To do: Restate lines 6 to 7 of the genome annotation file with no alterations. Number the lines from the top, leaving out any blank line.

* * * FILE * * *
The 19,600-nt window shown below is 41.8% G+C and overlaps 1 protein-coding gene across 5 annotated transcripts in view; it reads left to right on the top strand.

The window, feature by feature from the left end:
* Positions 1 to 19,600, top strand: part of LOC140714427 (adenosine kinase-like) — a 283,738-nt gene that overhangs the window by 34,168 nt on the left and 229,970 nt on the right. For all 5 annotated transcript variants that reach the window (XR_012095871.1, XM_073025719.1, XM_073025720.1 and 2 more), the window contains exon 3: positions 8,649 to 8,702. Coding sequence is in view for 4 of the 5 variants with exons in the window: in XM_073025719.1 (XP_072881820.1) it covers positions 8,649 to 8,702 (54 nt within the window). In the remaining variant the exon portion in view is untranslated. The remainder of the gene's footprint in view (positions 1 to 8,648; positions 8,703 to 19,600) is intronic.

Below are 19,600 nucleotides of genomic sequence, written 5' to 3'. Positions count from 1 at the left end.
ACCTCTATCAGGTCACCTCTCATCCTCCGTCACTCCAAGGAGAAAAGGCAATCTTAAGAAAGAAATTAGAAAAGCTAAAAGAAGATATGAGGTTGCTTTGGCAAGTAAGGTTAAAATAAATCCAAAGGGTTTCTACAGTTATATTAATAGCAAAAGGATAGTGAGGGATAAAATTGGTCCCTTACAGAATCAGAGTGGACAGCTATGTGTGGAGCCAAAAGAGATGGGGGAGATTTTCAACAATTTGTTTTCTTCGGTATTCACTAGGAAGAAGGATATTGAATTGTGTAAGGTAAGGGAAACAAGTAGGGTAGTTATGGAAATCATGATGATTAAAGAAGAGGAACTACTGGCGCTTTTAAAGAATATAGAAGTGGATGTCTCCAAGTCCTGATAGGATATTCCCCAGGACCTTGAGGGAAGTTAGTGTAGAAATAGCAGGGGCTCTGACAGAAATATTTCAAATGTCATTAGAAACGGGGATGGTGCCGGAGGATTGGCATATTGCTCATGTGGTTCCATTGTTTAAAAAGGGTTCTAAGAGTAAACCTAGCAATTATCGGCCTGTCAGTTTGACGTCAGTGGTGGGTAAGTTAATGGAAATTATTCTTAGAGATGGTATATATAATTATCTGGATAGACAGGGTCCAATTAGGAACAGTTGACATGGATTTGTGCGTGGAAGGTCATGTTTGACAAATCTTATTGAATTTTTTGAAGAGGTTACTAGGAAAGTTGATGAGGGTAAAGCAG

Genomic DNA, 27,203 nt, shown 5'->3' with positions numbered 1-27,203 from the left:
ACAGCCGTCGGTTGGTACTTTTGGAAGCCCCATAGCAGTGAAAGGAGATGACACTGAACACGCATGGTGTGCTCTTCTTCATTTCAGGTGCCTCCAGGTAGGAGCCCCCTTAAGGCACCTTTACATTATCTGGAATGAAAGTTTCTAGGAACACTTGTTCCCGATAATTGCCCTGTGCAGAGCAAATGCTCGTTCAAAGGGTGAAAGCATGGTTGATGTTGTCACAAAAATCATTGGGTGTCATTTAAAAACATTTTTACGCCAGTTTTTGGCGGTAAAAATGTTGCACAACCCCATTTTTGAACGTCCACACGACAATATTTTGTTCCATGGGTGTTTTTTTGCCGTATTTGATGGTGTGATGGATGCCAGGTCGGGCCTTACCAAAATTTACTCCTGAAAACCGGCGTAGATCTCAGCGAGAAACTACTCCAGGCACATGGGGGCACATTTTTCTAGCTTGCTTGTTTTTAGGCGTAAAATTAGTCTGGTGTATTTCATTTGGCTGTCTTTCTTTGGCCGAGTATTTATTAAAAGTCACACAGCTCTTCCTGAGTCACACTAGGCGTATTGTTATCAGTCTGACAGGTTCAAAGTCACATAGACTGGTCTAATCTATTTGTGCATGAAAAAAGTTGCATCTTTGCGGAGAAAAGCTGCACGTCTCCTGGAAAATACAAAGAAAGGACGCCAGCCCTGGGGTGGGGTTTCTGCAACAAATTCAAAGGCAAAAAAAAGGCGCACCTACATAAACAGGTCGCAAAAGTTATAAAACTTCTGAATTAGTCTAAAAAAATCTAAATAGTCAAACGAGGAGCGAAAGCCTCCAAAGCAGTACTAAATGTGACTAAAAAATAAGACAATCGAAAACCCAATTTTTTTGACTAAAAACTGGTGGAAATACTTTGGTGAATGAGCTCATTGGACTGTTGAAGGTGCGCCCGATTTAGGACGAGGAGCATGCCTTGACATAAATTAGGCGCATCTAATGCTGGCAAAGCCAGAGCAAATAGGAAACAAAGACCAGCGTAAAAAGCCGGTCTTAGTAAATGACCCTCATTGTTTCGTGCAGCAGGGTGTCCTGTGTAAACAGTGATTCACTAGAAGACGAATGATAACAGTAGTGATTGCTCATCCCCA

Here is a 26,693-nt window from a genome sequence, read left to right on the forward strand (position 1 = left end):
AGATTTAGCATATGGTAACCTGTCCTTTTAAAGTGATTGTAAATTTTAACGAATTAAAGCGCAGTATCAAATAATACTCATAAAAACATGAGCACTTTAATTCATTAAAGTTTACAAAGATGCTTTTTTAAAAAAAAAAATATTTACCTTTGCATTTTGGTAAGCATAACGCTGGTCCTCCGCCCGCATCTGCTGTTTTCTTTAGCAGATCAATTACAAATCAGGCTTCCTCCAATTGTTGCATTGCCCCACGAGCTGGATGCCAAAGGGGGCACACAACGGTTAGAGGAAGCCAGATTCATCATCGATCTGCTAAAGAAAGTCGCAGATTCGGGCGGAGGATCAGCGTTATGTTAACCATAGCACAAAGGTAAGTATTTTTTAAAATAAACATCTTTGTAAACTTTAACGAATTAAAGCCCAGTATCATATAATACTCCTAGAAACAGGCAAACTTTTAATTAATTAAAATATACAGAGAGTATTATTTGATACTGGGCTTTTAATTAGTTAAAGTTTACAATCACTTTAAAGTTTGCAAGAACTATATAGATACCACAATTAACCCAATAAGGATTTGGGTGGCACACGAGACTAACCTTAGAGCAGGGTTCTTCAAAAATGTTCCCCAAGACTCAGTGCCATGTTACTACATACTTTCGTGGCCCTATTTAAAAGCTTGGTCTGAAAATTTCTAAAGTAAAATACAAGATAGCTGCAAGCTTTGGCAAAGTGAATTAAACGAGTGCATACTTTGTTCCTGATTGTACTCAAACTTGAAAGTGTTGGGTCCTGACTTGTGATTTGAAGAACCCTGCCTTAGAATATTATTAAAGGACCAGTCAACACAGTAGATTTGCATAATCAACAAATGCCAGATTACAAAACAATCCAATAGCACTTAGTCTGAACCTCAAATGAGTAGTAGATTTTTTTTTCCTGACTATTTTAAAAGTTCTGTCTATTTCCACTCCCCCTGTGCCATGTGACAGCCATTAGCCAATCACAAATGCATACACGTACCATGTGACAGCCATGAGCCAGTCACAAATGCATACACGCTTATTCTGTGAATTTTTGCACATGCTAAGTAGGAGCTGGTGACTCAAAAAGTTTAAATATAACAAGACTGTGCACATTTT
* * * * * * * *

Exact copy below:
Genomic DNA, 27,203 nt, shown 5'->3' with positions numbered 1-27,203 from the left:
ACAGCCGTCGGTTGGTACTTTTGGAAGCCCCATAGCAGTGAAAGGAGATGACACTGAACACGCATGGTGTGCTCTTCTTCATTTCAGGTGCCTCCAGGTAGGAGCCCCCTTAAGGCACCTTTACATTATCTGGAATGAAAGTTTCTAGGAACACTTGTTCCCGATAATTGCCCTGTGCAGAGCAAATGCTCGTTCAAAGGGTGAAAGCATGGTTGATGTTGTCACAAAAATCATTGGGTGTCATTTAAAAACATTTTTACGCCAGTTTTTGGCGGTAAAAATGTTGCACAACCCCATTTTTGAACGTCCACACGACAATATTTTGTTCCATGGGTGTTTTTTTGCCGTATTTGATGGTGTGATGGATGCCAGGTCGGGCCTTACCAAAATTTACTCCTGAAAACCGGCGTAGATCTCAGCGAGAAACTACTCCAGGCACATGGGGGCACATTTTTCTAGCTTGCTTGTTTTTAGGCGTAAAATTAGTCTGGTGTATTTCATTTGGCTGTCTTTCTTTGGCCGAGTATTTATTAAAAGTCACACAGCTCTTCCTGAGTCACACTAGGCGTATTGTTATCAGTCTGACAGGTTCAAAGTCACATAGACTGGTCTAATCTATTTGTGCATGAAAAAAGTTGCATCTTTGCGGAGAAAAGCTGCACGTCTCCTGGAAAATACAAAGAAAGGACGCCAGCCCTGGGGTGGGGTTTCTGCAACAAATTCAAAGGCAAAAAAAAGGCGCACCTACATAAACAGGTCGCAAAAGTTATAAAACTTCTGAATTAGTCTAAAAAAATCTAAATAGTCAAACGAGGAGCGAAAGCCTCCAAAGCAGTACTAAATGTGACTAAAAAATAAGACAATCGAAAACCCAATTTTTTTGACTAAAAACTGGTGGAAATACTTTGGTGAATGAGCTCATTGGACTGTTGAAGGTGCGCCCGATTTAGGACGAGGAGCATGCCTTGACATAAATTAGGCGCATCTAATGCTGGCAAAGCCAGAGCAAATAGGAAACAAAGACCAGCGTAAAAAGCCGGTCTTAGTAAATGACCCTCATTGTTTCGTGCAGCAGGGTGTCCTGTGTAAACAGTGATTCACTAGAAGACGAATGATAACAGTAGTGATTGCTCATCCCCA